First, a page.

Today's poetry for today's world

Drew Myron


Drew Myron heads a marketing communications company and as a journalist has covered news, arts, entertainment and travel for AOL, Northwest Best Places, and other publications.  She leads writing workshops for low-income and homeless youth, is the creator and host of "Off the Page” an annual reading event, and is author of Thin Skin, a collection of poems and photos.  She lives on the central Oregon coastwww.drewmyron.com         







Click on book cover to buy Thin Skin.



visit the dark places, you’ll never

feel the sea pull you in and under,
swallowing words before they form.

Until you visit places within you
cloistered and constant, you will travel
in a tourist daze, wrought with too much
of what endures, depletes.


If you never turn from light, close

your eyes, feel the life inside, you’ll leave
the church, the beach, your self,

knowing nothing more. 

Unless you are silent, you will not

know your urgent heart, how it beats
between the thin skin of yes and no.

“Unless you” is the winner of the 2010 Spirit First Poetry Contest,

and published in Moments of the Soul: poems of meditation and

mindfulness by writers of every faith.  








The nine and ten year olds do not squirm but sit fixed
when I read The House on Mango Street.                     

After small, dank places, Esperanza wants to stay in the
clean new house with hot water and nice neighbors.

Dad says it’s temporary, she says, and I know what that means. 


My father said the same.

Temporary, code for Don’t get attached.


Oregon, California, Colorado.

One apartment to another, house after house,
each offered seeds of an ordinary life with telephone,
television, sleepovers where I wasn’t embarrassed or afraid.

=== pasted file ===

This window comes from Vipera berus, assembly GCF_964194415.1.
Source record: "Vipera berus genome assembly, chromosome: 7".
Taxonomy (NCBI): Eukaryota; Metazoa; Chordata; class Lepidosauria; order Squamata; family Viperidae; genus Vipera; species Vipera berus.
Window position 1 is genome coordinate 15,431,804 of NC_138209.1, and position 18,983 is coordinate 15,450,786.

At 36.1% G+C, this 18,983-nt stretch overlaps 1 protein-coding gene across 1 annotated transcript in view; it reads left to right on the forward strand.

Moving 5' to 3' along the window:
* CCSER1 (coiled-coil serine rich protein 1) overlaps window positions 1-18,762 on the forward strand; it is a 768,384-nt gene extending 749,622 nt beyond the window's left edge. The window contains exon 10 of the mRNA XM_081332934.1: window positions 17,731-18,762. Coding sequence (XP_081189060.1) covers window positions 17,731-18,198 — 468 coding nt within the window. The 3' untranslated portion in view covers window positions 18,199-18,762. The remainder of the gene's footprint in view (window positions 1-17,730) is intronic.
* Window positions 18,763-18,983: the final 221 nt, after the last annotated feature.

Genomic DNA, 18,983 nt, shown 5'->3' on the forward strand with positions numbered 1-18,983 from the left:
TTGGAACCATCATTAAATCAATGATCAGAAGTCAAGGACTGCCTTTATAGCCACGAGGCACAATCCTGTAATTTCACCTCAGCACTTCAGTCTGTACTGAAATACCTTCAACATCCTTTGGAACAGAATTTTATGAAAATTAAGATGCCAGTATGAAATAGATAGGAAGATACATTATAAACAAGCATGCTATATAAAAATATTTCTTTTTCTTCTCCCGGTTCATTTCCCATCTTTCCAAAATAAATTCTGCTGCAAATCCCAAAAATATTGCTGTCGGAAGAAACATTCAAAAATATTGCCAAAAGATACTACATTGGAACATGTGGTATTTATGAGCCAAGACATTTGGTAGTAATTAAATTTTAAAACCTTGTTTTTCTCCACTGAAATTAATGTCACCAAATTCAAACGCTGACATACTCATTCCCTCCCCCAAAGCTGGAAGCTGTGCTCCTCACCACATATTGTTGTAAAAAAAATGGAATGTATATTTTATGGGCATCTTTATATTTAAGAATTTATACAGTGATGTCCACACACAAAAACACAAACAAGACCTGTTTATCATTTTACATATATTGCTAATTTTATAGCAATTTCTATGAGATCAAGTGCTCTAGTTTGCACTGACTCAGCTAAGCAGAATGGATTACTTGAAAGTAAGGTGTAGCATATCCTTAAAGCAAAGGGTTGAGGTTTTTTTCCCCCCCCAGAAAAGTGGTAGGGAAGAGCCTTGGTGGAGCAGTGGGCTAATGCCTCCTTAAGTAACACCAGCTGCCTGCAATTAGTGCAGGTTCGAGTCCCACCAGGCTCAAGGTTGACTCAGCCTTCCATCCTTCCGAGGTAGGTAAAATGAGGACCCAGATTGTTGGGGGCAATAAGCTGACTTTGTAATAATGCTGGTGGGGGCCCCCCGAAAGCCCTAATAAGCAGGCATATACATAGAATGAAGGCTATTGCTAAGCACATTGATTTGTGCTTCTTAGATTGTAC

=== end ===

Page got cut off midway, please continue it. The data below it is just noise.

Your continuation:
Temporary, I heard, when mom didn’t
come home, when dad moved out, and later 


when I was lonely, breathless, broke.                           

Maybe he was prepping me for a life of stalled desires and

tough spots. Maybe he was convincing himself.


What is temporary?
I fumble.

It means not forever, I say.  Just for now.
The others nod, each of us knowing too much.




 “What that means” published in Thin Skin, Push Pull Books, 2013.                 





In memory of Bart Myron, 1909 - 2004
Who knows how
the mind files memory?
missing pieces, your
history, this life, lies
three states to the south --
lost rusted cars, bindweed
decay in the sun
wild geese fight winds
that rattle shingles, shake doors
your vacant eyes sort
through weeds, neglect
memory somersaults
lands against antelope
bones blanched in desert heat --
futile to search for data:
the face of a son, the hand of the wife    
price of wheat, words
any words to rise, rescue us
from this wait
this long silent loss.

“Erosion” published in Beyond Forgetting: Poetry and Prose about Alzheimer's Disease,

Kent State University Press.





WRITER'S TIP: Read, read, read. Good writers are voracious readers.  Before I write, I always read — a line,

a page, a poem, anything that will set a tone, evoke a mood.  Listen for cues, for texture, for those small but powerful triggers that will stir your own words.  Then, stop thinking and start writing.




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